Should all the men in an assembly share in preaching the gospel?
No. All believers are responsible to “do the work of an evangelist” (2 Timothy 4:5) by speaking to individuals as the believers did in Acts 11:19, 20. Some have a knack for this, although they may not be effective public speakers. The risen Lord provides evangelists (Ephesians 4:11) for the work of the gospel. Since God oversees the operation of gifts (1 Corinthians 12:6), we can be certain He employs only those He has enabled for this important work.
Testimonies of conversion are one means of declaring the gospel (Acts 22). Some who may not be effective “preachers” can effectively tell how they were saved.
The priesthood of all believers does not imply that all the males should take their turn “preaching.” On the other hand, fairness should be a part of all assembly decisions (1 Timothy 5:21), including selecting speakers for gospel meetings. Wise elders look for potential in a speaker and give opportunity for the Spirit of God to develop that ability by its use. At the same time, they will be careful not to discourage a less capable brother (“a smoking flax shall He not quench,” Isaiah 42:3).
What will encourage believers to invite visitors to weekly gospel meetings?
Assembly life is “normal” when believers regularly invite visitors to assembly gospel meetings. When an assembly announces a gospel meeting, the message presented must be clear and consistent with the dignity of the gospel. This is the responsibility of the elders and ought to be the burden of the weekly prayer meeting. The primary resource in assembly life is always spiritual.
Effective meetings require Spirit-filled men who have sufficient capability to communicate the gospel. Even in assemblies which have a number of such men, occasionally inviting capable men from other assemblies in the area to help with the preaching is valuable. In smaller assemblies, this is essential. Where an assembly is geographically isolated, foresight, kind hospitality, and an invitation might encourage a brother and his family to visit for a Sunday – including the gospel meeting. Inviting a different speaker every month or two (at least) would encourage the believers to invite visitors to the meetings. Also, it helps when all the believers attend each gospel meeting.
How can the content of gospel messages be made interesting?
Of first importance is the spiritual power of the message (1 Corinthians 2:4). Second is its clarity (1 Corinthians 14:8,9). For a message to reach an unbeliever, it must capture and retain his attention. Since the gospel is for the benefit of believers (Ephesians 4:12), they also deserve an interesting presentation of this beloved message.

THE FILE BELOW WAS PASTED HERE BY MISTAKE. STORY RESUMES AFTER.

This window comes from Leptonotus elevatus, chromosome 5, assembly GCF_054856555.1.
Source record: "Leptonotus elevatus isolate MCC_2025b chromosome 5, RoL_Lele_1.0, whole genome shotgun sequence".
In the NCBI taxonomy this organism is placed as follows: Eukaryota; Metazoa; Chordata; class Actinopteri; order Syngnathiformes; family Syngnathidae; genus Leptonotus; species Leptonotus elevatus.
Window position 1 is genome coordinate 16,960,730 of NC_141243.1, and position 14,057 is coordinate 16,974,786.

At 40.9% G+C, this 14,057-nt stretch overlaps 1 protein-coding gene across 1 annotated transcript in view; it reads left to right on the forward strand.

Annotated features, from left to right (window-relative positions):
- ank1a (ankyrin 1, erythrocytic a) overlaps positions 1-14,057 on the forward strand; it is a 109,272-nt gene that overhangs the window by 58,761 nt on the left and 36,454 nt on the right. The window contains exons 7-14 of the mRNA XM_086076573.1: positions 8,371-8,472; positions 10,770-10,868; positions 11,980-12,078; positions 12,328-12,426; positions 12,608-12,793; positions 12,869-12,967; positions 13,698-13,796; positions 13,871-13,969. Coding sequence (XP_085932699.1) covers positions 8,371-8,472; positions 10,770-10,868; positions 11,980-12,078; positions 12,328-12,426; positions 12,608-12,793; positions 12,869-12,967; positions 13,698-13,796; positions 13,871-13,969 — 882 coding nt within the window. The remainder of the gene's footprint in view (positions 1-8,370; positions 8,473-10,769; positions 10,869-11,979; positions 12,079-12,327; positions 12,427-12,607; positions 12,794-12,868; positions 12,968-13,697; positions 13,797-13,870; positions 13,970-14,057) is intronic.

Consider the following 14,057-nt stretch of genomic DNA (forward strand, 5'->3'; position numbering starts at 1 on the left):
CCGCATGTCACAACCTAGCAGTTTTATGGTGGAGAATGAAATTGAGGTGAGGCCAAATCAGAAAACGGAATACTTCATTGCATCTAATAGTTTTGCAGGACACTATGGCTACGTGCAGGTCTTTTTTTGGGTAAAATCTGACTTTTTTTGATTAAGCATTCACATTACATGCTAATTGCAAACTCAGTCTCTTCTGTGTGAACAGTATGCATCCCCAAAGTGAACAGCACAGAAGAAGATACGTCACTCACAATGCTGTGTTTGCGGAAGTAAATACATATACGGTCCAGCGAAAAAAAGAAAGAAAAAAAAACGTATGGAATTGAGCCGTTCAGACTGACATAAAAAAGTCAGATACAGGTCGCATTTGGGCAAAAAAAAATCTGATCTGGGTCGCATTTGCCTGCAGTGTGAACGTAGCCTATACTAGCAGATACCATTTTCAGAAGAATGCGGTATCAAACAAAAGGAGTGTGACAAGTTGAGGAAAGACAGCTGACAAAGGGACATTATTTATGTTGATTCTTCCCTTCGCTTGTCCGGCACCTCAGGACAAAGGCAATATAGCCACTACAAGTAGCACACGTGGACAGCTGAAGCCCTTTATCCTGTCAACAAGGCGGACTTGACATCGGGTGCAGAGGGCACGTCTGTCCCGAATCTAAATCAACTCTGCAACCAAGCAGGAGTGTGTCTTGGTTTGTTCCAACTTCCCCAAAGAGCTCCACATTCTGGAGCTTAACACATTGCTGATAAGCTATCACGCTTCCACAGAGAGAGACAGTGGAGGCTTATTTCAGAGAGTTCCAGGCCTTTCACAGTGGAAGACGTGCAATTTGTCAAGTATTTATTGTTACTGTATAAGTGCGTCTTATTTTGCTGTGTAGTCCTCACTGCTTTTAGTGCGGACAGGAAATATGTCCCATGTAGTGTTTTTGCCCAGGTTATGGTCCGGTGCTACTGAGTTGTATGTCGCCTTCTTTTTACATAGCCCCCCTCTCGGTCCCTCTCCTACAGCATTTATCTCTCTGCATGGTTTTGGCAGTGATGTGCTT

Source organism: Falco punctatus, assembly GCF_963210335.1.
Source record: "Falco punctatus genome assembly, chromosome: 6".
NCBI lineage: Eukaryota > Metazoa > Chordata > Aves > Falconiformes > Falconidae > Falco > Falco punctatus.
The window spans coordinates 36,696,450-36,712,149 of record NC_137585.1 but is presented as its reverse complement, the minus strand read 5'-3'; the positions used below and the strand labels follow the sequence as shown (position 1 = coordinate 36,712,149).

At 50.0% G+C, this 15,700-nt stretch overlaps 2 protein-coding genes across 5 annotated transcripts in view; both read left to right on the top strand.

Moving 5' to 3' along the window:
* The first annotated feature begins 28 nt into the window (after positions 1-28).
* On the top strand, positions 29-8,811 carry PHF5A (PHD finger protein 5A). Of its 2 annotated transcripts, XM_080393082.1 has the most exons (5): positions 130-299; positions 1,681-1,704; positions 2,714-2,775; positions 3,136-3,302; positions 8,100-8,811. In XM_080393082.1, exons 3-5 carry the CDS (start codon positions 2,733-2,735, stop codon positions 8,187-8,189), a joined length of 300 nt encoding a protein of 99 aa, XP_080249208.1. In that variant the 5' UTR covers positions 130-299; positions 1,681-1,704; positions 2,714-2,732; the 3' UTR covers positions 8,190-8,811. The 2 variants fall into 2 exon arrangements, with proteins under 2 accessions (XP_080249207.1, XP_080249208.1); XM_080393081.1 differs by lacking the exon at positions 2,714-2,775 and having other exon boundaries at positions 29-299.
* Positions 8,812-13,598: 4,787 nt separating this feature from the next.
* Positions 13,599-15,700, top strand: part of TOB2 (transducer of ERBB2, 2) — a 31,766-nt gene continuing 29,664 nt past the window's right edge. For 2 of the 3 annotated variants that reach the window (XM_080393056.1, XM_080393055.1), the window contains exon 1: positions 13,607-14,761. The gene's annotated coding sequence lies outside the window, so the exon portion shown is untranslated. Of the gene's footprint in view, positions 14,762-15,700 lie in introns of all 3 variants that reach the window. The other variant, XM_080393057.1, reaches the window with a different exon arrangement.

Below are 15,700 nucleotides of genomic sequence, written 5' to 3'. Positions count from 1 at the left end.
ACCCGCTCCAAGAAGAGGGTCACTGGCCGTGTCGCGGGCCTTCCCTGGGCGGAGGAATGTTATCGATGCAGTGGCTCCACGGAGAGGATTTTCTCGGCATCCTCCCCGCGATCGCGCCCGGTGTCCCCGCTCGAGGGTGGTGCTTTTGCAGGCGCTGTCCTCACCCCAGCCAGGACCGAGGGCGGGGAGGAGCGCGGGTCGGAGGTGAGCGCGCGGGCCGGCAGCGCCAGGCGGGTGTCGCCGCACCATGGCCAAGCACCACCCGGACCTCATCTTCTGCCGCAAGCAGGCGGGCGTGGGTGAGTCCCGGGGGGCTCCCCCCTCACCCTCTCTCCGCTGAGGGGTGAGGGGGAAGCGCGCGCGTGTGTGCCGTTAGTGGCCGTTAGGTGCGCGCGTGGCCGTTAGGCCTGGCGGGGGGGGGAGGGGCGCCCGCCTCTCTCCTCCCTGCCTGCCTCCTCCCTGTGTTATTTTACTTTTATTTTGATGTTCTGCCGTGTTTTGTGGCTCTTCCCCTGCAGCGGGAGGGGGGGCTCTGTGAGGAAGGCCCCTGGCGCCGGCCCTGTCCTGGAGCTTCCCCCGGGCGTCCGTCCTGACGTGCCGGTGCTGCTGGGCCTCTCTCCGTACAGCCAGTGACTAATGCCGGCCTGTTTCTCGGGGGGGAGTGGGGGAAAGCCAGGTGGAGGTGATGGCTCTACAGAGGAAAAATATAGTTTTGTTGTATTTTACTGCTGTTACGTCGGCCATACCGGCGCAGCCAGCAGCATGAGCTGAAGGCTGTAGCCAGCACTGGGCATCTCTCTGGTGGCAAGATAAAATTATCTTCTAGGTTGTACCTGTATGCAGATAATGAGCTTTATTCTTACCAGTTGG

True and relevant illustrations develop interest and fasten truth in the memory. They are supplements, however; Scripture is central. Variety is important, but that doesn’t require novel passages. The power of a passage is not in what is forced into it, but in what is found within it (Hebrews 4:12); preaching communicates that power. The New Testament is the primary resource for a New Testament gospel. Many gospel principles and helpful illustrations come from the Old Testament, but their power is in their relationship to New Testament truth. The parables of the Lord and His miracles are rich resources. His interviews with individuals are instructive. The messages in Acts provide rich material for preaching. Great gospel texts, in both the Old and New Testament, are a staple for preaching. Preaching on Ephesians 2:8, 9, for instance, could take various forms: illustrated by the uplifted serpent or by David and Mephibosheth (2 Samuel 9); viewed from the standpoint of the Ephesians who first heard it; developed from the three major words of the text (grace, faith, saved); unified with all the Bible by tracing the thread of “grace” which runs through the New Testament or the entire Bible; compared to the Lord’s conversation with the rich, young ruler. The Bible’s living truth should be vibrant in our lives and our preaching.
In what ways can elders help develop others’ gift in preaching the gospel?
God intends an assembly to be the garden where gift develops. Elders are responsible for this (1 Timothy 4:14). Sunday night gospel meetings are not the place to begin developing gospel gift. A healthy assembly will have a variety of scriptural gospel activities involving younger believers (1 Thessalonians 1:8).
One of the most important helps in preaching is personal witnessing. This teaches a person what truth to present and how to present it effectively. Helping in a Sunday School class or in children’s meetings by teaching children verses or telling a brief Bible story with a simple application is good training. Holding the attention of children during a lesson develops gift. Accompanying a trusted, experienced brother as he presents the gospel in a home visit is valuable. To reach into neighboring communities with the gospel, elders can encourage younger believers to help older workers (Acts 20:4) or to initiate children’s meetings or gospel meetings in rented buildings.